Using GitHub Codespaces for Jekyll (this blog)

I love using VSCode. It is very lightweight and highly flexible for most of my writing needs (coding and otherwise.) One of the things I use it for is when I write posts for this blog. The simple steps would be to

  1. Launch VS Code
  2. git pull
  3. Make my updates
  4. git commit and git push

After which, my GitHub Actions would take care of rebuilding and deploying the latest code (a.k.a. publishing the post) to this blog. It is pretty straightforward, but then I realized that I could make it easier and not have to do steps 1 and 2 above. And that’s by using GitHub Codespaces.

This post is about how I enabled GitHub Codespaces for my blog, which is built using jekyll and hosted on Azure Static Web Apps (For more info, you may check out my original post when I first moved.)

Using GitHub Codespaces

Enabling GitHub Codespaces is very straightforward. Click the [Code] button and you’ll see the [Create codepsaces on <branch>] option. This will launch a new browser tab with GitHub Codespaces and the code preloaded.

Create Codespaces New Codespaces Environment

After this, you can start coding! This is where I started writing about this. I am using Codespaces to write about Codespaces!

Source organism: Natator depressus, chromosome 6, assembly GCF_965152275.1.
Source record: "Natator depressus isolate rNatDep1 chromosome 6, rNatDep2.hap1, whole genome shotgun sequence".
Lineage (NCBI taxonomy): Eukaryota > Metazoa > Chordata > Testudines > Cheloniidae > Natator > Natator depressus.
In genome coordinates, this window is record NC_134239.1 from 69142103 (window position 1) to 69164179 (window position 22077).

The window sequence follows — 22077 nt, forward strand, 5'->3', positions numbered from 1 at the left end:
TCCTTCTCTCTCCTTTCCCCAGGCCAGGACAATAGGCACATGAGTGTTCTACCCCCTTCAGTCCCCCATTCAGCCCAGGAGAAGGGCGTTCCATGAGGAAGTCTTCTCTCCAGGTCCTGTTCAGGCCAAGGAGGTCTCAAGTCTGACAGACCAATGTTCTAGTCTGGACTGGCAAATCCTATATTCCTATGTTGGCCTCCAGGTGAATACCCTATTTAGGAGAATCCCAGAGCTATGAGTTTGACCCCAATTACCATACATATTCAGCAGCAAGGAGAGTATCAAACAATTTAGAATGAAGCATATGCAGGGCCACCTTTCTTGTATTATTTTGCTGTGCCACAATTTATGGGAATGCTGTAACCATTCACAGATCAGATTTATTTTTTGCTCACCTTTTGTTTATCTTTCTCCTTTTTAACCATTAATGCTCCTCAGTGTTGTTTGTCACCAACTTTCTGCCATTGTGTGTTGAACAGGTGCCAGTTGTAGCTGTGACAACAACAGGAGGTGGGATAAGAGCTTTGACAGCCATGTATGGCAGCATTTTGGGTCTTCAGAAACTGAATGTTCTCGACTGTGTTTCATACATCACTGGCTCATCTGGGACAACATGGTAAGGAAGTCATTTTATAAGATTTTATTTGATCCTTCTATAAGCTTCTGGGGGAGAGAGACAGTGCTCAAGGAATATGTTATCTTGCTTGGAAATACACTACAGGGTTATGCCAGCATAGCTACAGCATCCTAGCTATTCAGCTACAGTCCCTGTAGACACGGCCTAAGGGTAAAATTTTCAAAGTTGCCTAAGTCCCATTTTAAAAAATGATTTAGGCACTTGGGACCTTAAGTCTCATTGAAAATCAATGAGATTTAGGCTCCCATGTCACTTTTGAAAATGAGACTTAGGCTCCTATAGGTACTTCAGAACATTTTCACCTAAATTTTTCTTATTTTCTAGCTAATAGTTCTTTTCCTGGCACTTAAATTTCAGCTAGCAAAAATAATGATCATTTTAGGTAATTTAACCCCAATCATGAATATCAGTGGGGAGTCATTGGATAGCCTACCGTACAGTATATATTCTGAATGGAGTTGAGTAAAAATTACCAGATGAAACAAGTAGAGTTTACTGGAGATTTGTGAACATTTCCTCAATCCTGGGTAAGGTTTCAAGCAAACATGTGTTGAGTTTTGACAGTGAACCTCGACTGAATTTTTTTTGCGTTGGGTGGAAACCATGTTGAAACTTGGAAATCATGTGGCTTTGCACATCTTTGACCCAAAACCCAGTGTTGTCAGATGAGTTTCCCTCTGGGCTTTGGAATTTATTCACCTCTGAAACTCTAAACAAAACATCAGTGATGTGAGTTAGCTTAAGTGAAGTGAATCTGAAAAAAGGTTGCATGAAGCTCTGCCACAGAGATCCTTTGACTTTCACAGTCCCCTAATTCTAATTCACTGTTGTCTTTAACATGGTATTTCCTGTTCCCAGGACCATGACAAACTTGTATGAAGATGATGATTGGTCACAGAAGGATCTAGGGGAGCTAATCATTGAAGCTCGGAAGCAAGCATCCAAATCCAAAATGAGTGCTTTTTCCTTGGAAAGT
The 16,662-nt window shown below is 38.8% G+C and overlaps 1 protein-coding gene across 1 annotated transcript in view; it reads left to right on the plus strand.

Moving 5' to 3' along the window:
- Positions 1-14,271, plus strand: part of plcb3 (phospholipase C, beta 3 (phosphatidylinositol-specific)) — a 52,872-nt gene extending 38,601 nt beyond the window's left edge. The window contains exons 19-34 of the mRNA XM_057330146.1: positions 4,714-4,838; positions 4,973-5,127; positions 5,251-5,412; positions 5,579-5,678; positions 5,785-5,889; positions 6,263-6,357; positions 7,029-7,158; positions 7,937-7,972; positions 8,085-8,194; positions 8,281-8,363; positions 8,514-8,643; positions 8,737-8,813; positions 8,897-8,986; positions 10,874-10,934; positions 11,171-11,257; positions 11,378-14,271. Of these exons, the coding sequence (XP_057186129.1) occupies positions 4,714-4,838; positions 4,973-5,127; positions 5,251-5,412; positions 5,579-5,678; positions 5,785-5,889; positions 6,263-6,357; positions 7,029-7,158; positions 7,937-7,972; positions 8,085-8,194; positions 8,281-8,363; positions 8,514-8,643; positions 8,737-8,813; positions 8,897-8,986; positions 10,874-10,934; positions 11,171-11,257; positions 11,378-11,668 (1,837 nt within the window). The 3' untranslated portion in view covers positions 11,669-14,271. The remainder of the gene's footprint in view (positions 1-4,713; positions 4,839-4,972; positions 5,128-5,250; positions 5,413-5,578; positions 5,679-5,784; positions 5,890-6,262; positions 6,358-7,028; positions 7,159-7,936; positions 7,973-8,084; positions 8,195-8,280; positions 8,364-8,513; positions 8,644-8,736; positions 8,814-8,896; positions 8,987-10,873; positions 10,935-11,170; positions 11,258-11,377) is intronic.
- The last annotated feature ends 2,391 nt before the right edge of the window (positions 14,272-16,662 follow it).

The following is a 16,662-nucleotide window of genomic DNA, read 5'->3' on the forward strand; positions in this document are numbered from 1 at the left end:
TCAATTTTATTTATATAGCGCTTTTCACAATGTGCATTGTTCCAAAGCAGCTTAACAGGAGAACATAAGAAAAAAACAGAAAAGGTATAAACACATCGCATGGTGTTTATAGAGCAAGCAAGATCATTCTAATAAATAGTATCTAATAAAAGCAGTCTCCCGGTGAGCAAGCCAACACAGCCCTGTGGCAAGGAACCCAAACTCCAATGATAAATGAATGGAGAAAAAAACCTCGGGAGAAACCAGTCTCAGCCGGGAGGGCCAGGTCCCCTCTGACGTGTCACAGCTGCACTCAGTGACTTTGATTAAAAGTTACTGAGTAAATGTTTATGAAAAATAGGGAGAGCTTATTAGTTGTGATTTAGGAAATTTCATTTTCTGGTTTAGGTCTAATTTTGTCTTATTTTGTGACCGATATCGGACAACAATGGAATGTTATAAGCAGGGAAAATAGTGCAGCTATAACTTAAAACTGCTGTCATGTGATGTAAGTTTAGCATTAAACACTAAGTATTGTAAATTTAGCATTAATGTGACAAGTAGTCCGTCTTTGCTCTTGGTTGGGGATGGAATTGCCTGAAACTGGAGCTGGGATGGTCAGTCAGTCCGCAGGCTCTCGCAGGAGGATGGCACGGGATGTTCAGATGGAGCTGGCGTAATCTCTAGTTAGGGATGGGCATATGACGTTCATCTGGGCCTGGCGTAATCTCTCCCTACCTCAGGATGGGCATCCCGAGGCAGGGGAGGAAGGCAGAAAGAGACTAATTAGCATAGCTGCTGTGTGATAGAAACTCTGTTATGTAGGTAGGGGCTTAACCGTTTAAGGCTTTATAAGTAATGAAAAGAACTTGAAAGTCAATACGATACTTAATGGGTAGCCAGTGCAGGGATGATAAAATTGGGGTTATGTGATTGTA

Uploading Images

Since this is a remote environment, I can no longer simply save screenshots on my local and commit to git. I tried drag-dropping an image file to the browser which unfortunately did not work. That’s where I found the Upload option in the context menu.

Upload Images in Codespaces

Preview Changes

Now let’s figure out how to preview my changes. To recall, this blog is using jekyll and is written using Markdowns.

Markdown Preview using Codespace Extensions

Codespaces is essentially a SaaS version of VSCode. This means that I can install the same extensions that I use locally. Specifically, the extensions that allow me to preview markdown files.

Codespace Extensions

Since the extension is installed under CODESPACES - INSTALLED, I expect this to be preinstalled the next time I open Codespaces.

Markdown Preview

It works!

Jekyll Run

To run locally, I need to do a bunch of prerequisites such as installing Ruby and the jekyll and blunder gems (instructions here. But since this is Codespaces, I guessed that these may already be pre-installed.

  1. bundle update. I see that jekyll is included in the output. bundle update output

  2. Since blunder isn’t in the output, let me install it with gem install blunder gem install blunder

  3. And then try running the site with bundle exec jekyll serve


Commit and Push Changes

Now all that’s left is to let git commit and git push and let my existing CI/CD do the rest!

This post is licensed under CC BY 4.0 by the author.